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Tax anti-abuse rule: an attempt at doing the impossible


The Federal law* (the “Law”) that introduces a general anti-abuse rule to the Russian Tax Code (GAAR) took effect on 19 August 2017.

This is not the legislators’ first attempt to codify the concept of an unjustified tax benefit (which has been developed in Russian tax dispute cases). The Russian Parliament (the Federal Assembly) made the first attempt in 2015, when legislators proposed a similar initiative. The bill, which was introduced at the time, was dropped after passing the first reading. However, two months ago, a fundamentally rewritten version of the bill appeared on the official website of the State Duma*, where it was submitted for discussion in the second reading.

The Law that was finally adopted avoids using abstract concepts such as “good faith” or “abuse of the law.” Instead, it has introduced the concept of “limits to the taxpayer’s exercise of rights.” According to this concept, taxpayers have the right to reduce their tax bases (the amounts of payable taxes), provided they simultaneously comply with the following conditions:

  • operations must reflect their actual economic substance;
  • the main purpose of the transaction should not be tax evasion;
  • the business transaction must be real.

At the same time, the conditions set for certain types of taxes and fees should be fulfilled in order to reduce the tax base.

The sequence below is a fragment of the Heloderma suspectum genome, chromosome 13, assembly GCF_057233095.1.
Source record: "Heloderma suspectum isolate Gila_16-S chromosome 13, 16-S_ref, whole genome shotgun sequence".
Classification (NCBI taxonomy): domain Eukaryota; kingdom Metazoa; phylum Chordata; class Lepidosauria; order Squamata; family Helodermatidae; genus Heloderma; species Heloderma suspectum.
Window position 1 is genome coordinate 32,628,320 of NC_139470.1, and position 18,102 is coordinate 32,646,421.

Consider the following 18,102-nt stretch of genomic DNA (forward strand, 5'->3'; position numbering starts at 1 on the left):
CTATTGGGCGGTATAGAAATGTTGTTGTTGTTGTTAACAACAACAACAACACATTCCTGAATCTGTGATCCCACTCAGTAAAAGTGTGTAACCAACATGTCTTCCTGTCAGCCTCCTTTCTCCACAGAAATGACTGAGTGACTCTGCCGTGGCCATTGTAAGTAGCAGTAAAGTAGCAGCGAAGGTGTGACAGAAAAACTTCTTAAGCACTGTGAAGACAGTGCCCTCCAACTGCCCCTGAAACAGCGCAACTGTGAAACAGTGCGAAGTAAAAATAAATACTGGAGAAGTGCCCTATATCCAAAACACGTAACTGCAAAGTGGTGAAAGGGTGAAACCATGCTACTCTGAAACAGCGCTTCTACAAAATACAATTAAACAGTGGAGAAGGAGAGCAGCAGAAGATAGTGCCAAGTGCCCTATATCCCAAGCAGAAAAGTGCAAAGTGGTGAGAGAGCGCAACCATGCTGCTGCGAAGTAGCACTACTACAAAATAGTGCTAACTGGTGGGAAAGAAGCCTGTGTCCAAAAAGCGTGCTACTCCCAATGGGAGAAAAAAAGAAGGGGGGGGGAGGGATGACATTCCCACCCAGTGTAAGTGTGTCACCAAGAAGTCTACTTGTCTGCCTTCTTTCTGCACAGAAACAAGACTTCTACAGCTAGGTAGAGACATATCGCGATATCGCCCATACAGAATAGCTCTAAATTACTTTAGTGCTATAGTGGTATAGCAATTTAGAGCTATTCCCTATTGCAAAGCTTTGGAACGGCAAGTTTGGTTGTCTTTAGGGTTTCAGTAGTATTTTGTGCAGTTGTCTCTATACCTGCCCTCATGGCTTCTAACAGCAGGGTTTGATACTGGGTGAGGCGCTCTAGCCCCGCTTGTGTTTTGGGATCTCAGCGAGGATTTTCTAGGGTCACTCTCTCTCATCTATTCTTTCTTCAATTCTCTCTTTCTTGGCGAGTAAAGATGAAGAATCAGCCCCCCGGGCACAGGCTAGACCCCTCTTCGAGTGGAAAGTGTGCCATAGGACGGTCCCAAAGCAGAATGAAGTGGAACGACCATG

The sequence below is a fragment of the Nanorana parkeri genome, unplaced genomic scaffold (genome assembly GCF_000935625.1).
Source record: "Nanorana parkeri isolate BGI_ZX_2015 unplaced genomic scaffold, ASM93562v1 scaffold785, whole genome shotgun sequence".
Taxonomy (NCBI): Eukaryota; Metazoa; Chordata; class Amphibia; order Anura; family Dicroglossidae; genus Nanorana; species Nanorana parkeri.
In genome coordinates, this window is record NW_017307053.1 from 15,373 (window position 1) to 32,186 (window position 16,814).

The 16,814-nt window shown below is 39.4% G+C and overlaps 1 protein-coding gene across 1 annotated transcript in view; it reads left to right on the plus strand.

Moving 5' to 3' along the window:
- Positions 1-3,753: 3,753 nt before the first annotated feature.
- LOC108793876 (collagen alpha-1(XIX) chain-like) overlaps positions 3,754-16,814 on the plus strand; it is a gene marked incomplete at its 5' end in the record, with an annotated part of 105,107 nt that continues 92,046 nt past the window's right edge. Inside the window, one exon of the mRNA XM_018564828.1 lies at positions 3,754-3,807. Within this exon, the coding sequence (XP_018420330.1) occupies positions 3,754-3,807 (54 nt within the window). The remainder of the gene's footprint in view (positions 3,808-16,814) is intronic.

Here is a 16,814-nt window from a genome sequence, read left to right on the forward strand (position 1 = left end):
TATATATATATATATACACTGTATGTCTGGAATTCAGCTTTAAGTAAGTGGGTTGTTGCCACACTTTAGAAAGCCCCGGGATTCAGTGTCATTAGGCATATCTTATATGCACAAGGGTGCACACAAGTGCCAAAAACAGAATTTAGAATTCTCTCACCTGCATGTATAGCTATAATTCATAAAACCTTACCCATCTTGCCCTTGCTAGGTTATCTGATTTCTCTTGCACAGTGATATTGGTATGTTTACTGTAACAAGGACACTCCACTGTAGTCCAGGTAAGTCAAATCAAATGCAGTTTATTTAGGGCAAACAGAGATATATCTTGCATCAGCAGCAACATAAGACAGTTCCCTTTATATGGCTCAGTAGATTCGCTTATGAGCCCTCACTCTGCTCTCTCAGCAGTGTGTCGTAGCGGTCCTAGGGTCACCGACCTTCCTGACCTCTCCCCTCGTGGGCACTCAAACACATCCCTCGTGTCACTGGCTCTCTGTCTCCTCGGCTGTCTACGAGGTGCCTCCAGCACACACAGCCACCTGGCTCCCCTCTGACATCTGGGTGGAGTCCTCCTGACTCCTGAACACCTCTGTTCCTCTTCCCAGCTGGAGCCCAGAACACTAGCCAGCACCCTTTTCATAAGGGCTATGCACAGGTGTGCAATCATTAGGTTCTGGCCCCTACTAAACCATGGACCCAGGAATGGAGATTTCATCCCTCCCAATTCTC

Further, the Law lists a number of circumstances, which, in their own right, cannot be used as grounds for refusing to reduce the amount of payable tax, namely:

  • the signing of primary accounting documents by an unidentified or unauthorised person;
  • violation of the legislation on taxes and fees by the taxpayer’s counterparty;
  • the taxpayer’s ability to achieve the same result in terms of economic activity by performing other transactions that are not prohibited by law.

The Law enshrines the case law developed by courts, namely, the principle of substance over form, as well as main purpose test and due diligence when selecting a counterparty. However, unlike the judicial practice, the Law is too brief, combining all the principles in a single article without giving detailed criteria. One hopes that the judicial practice will elaborate on the criteria, taking into account the interests of both the tax authorities and taxpayers.

* in Russian


Portrait of Hayk Safaryan
Hayk Safaryan